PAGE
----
November 30

DRI finds children and adults with disabilities disappeared, trafficked, and abused in Mexico’s psychiatric facilities and orphanages

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Click here to read about DRI’s investigation in the New York Times

MEXICO CITY, MEXICO – November 30, 2010 – Following a year- long investigation, Disability Rights International (DRI) and the Comisión Méxicana de Defensa y Promoción de los Derechos Humanos (CMDPDH) released findings today in a joint report detailing the human rights abuses perpetrated against children and adults with disabilities in Mexico. Abandoned & Disappeared: Mexico’s Segregation and Abuse of Children and Adults with Disabilities, describes the disappearances of children from Mexican orphanages and institutions and the discovery by investigators of people in institutions held without any record of their names, ages or location of placement. There is no way for anyone, including parents, to find them among the thousands of abandonados who are relegated to a life-time in these institutions. Within institutions, investigators identify a broad range of atrocious conditions and life-threatening forms of mistreatment. Investigators found: people with disabilities left permanently in restraints, some of whom were tied into beds and wheelchairs; the use of lobotomies (psychosurgery) without consent; people detained for a lifetime in locked facilities simply because they have a disability; and filthy and inhumane living conditions. The report finds that detaining children or adults with disabilities in restraints for years at a time may constitute nothing less than torture under article 1 of the UN Convention Against Torture.

“These are Mexico’s most vulnerable citizens – abandoned children disappearing into a world of exploitation and abuse and people with disabilities forced to endure a lifetime of egregious human rights abuses in institutions. We found egregious violations of the United Nations Convention on the Rights of Persons with Disabilities (CRPD) – a Convention the Mexican government championed and helped draft. The government of Mexico has promised to uphold these rights,” said attorney Eric Rosenthal, Executive Director of DRI and primary author of the report.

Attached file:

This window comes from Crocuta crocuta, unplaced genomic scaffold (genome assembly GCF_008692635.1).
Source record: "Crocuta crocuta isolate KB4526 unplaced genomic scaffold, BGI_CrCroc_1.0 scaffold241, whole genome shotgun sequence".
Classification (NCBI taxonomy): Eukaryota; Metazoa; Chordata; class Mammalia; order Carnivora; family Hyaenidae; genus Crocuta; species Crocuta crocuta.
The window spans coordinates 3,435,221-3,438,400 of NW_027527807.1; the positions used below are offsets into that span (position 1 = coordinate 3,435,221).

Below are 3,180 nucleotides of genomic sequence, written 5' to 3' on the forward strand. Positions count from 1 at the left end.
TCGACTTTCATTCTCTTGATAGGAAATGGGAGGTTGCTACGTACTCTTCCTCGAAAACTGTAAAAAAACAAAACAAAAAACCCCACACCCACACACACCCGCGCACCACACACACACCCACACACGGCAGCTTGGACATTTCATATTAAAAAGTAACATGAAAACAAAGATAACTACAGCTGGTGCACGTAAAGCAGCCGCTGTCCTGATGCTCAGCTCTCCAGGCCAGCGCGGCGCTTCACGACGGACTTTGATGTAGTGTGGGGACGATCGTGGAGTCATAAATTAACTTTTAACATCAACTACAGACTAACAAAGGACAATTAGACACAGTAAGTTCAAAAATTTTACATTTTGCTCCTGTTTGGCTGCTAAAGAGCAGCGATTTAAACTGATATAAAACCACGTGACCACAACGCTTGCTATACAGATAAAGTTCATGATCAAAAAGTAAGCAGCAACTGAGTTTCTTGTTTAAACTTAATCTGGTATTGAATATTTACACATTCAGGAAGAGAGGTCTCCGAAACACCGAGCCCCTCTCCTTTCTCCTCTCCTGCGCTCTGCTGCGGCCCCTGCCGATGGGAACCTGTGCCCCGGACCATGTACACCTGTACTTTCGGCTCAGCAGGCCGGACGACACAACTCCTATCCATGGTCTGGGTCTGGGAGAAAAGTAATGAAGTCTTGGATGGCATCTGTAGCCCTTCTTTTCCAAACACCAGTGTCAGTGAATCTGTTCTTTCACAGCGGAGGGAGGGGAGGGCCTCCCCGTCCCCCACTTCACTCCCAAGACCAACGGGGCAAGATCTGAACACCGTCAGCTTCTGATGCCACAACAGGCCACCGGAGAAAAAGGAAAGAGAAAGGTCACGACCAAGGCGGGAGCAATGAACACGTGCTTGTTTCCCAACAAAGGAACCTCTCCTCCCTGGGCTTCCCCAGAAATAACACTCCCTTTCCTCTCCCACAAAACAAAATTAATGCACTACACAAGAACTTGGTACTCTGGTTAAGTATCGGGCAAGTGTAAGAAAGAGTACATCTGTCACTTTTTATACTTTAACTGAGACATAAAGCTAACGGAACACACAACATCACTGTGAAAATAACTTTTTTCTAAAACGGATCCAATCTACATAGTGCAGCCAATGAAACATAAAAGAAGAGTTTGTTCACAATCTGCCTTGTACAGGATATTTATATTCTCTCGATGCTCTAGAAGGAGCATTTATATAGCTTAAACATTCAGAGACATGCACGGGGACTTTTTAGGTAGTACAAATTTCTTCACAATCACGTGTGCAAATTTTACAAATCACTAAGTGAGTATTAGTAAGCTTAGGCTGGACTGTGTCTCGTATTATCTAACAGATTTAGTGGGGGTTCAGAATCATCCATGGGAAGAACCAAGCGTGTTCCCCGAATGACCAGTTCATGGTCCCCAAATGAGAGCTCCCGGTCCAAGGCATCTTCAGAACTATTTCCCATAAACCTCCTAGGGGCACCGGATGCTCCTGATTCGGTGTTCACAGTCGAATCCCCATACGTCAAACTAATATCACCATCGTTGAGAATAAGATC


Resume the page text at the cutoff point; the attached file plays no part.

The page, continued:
Trafficked Child

Six year old Ilse disappeared from a Mexican institution in 2007, following a temporary placement there due to a family crisis. When her grandmother went to reclaim her, she was gone, never to be seen again.

“The human rights violations being perpetrated against children with disabilities in Mexico are every bit as serious as any this organization has documented over the last twenty years,” said Juan Carlos Gutiérrez, the Executive Director of the CMDPDH. “We call on the government of Mexico to stop these abuses immediately and protect the human rights of all people with disabilities.”

“When you are diagnosed with a mental illness in Mexico you can be locked up and have all your rights taken away. We are treated like sub-humans,” says José Ángel Valencia Orozco, a mental health system user who was formerly detained in an institution. “The new Disability Rights Convention promises that we can be part of society like other people, and that is all we are asking for.”

DRI is an international human rights and advocacy organization dedicated to the human rights protection and full participation in society of people with disabilities worldwide.

CMDPDH is a human rights organization based in Mexico City with extensive experience documenting human rights abuses in Mexico and litigating cases in Mexican courts and working through the inter-American system of human rights. See

Extensive video evidence and still photographs by renowned documentary photographer Eugene Richards are available. Press in the United States may obtain a copy of the report, video clips or photographs by contacting Eric Mathews at 1-202.573.6429 or at